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Quick Data Lessons: Cherry Picking

At Geckoboard, we’re on a mission to help people use data more simply and effectively. We’ve put together a series of quick lessons to help you spot fallacies in data or call out dodgy visualizations so you can use data with confidence and make better decisions both in work and in life.

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Cherry picking is when you selectively pick out the evidence that backs up your point of view while disregarding the data that doesn’t. As you can see in the image above, two politicians have looked at unemployment figures and eliminated any data that disproves the argument they want to make, leading to rather different conclusions.

Cherry picking can be deliberate or accidental. People who do it are not lying but simply omitting facts. Cherry picking is so dangerous because when making decisions, we’re often dependent on information from people who are experts. That’s why blindly believing that something is true based on one expert’s opinion is ill advised. It’s best to first go back to the source or ask for the opinion of another expert.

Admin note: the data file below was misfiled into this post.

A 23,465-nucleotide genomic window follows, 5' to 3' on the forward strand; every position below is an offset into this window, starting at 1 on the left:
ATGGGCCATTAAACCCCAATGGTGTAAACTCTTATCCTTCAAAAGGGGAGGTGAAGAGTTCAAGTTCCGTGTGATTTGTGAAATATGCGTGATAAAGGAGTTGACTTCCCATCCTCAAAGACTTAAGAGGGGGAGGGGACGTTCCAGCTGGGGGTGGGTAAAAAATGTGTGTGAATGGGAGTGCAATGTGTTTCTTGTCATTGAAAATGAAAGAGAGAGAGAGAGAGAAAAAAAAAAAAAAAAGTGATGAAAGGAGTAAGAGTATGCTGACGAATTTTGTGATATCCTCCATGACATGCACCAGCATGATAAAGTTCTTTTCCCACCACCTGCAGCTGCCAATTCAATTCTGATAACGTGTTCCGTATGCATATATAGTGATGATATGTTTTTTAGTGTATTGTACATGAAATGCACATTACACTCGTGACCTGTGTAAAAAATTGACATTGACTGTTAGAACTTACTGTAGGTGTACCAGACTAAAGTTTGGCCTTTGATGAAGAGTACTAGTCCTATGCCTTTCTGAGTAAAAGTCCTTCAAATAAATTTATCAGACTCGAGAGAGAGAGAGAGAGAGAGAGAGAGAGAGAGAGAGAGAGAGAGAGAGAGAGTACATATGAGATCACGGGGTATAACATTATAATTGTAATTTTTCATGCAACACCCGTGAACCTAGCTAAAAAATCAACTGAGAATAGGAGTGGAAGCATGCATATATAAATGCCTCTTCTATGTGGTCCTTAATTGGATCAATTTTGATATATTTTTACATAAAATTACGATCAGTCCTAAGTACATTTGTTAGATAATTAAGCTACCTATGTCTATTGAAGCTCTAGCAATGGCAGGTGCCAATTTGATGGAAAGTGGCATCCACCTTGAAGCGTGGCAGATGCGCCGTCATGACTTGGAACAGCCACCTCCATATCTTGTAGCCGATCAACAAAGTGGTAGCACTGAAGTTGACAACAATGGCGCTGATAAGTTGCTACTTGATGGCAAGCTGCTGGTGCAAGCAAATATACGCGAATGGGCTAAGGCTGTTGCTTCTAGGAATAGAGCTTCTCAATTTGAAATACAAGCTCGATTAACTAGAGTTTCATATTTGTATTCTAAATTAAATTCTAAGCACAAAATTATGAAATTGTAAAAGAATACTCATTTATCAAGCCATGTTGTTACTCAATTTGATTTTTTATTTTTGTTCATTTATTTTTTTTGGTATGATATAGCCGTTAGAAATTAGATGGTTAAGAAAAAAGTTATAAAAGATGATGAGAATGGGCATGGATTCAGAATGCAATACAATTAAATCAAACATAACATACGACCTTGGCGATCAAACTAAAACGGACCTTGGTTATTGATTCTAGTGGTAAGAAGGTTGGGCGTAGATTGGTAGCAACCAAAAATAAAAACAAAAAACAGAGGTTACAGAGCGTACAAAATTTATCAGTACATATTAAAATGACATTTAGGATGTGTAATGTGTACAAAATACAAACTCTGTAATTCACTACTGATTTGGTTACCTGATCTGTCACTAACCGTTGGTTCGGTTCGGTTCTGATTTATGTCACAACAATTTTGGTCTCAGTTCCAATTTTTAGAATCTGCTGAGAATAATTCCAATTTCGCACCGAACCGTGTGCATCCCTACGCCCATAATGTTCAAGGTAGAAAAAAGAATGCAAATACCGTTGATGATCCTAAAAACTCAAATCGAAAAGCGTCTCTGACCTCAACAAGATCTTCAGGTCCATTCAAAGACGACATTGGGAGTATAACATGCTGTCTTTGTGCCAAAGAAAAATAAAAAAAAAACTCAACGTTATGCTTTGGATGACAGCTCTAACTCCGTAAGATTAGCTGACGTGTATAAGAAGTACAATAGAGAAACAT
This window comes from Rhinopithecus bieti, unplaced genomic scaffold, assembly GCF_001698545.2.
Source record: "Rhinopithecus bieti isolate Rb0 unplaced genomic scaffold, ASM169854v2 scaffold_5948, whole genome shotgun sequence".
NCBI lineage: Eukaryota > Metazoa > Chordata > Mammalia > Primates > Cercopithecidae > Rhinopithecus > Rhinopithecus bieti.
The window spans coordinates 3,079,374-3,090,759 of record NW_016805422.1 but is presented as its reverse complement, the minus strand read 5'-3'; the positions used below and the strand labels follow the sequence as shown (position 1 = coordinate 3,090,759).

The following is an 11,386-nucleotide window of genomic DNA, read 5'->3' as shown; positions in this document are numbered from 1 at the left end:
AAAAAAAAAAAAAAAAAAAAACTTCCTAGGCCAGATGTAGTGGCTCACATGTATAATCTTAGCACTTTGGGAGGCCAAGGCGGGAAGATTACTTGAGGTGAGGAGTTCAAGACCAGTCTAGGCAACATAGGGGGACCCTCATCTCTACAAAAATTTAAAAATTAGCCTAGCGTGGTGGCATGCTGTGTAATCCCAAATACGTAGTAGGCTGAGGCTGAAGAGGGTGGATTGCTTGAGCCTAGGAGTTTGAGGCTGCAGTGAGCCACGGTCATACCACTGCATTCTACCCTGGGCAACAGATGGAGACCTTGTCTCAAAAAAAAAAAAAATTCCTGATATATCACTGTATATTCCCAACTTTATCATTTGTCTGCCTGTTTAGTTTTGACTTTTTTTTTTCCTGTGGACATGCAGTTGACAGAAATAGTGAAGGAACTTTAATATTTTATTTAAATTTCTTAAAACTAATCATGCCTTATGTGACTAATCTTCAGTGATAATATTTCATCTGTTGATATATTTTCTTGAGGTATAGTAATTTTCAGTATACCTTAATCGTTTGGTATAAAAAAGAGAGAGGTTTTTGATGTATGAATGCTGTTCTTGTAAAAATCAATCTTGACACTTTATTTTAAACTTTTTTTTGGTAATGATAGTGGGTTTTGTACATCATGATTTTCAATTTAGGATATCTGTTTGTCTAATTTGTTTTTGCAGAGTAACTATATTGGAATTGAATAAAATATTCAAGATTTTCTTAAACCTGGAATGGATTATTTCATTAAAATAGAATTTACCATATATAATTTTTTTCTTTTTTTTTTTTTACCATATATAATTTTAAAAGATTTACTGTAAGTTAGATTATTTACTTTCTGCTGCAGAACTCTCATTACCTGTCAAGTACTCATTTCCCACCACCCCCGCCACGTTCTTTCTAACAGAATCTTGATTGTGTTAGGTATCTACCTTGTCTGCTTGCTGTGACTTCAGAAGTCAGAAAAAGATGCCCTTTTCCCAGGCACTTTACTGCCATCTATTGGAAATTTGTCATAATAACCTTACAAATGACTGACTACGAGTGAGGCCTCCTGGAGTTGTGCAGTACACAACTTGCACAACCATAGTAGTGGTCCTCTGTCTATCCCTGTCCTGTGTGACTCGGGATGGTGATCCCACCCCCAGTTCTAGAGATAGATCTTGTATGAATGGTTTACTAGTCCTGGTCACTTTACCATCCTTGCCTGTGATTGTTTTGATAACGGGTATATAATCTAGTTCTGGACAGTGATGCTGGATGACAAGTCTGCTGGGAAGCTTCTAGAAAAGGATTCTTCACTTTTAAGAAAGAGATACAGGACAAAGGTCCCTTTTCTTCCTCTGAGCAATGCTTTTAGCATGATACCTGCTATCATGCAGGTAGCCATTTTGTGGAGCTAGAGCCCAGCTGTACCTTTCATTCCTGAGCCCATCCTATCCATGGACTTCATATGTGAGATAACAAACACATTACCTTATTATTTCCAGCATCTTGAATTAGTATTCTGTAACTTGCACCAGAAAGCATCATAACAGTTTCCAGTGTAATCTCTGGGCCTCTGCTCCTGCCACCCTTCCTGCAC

What Cherry Picking could look like in your business

Cherry picking is often seen in what’s called confirmation bias. Although it’s most common in politics and press, it can certainly happen in business too. When wanting to prove a point, we sometimes are more amenable to research that backs that point, omitting any research or data that disproves our point.

For example, your project manager is giving you weekly status updates on conversion rate, number of customers using feature X, customer satisfaction, and so on. But each week, (s)he cherry picks the data that’s looking particularly good that period, in order to make it seem like everything is going very well. This may seem malicious but could easily happen in a company where there is a bad culture or where what’s best for the business doesn’t align with what’s best for the individual.

How to avoid Cherry Picking in your business

As a business leader, you’re expected to make decisions based on data you receive second hand all the time. As in the example above, there’s an opportunity for the people who are choosing the data to distort the truth. It’s critical that you ask: ‘What data am I not seeing?’ and to do your own research before making a decision.

For those in your team who are on the data distributing end, it’s critical to paint a complete and fair picture by offering consistent reports on important numbers but also sharing more of the underlying data for context and transparency.

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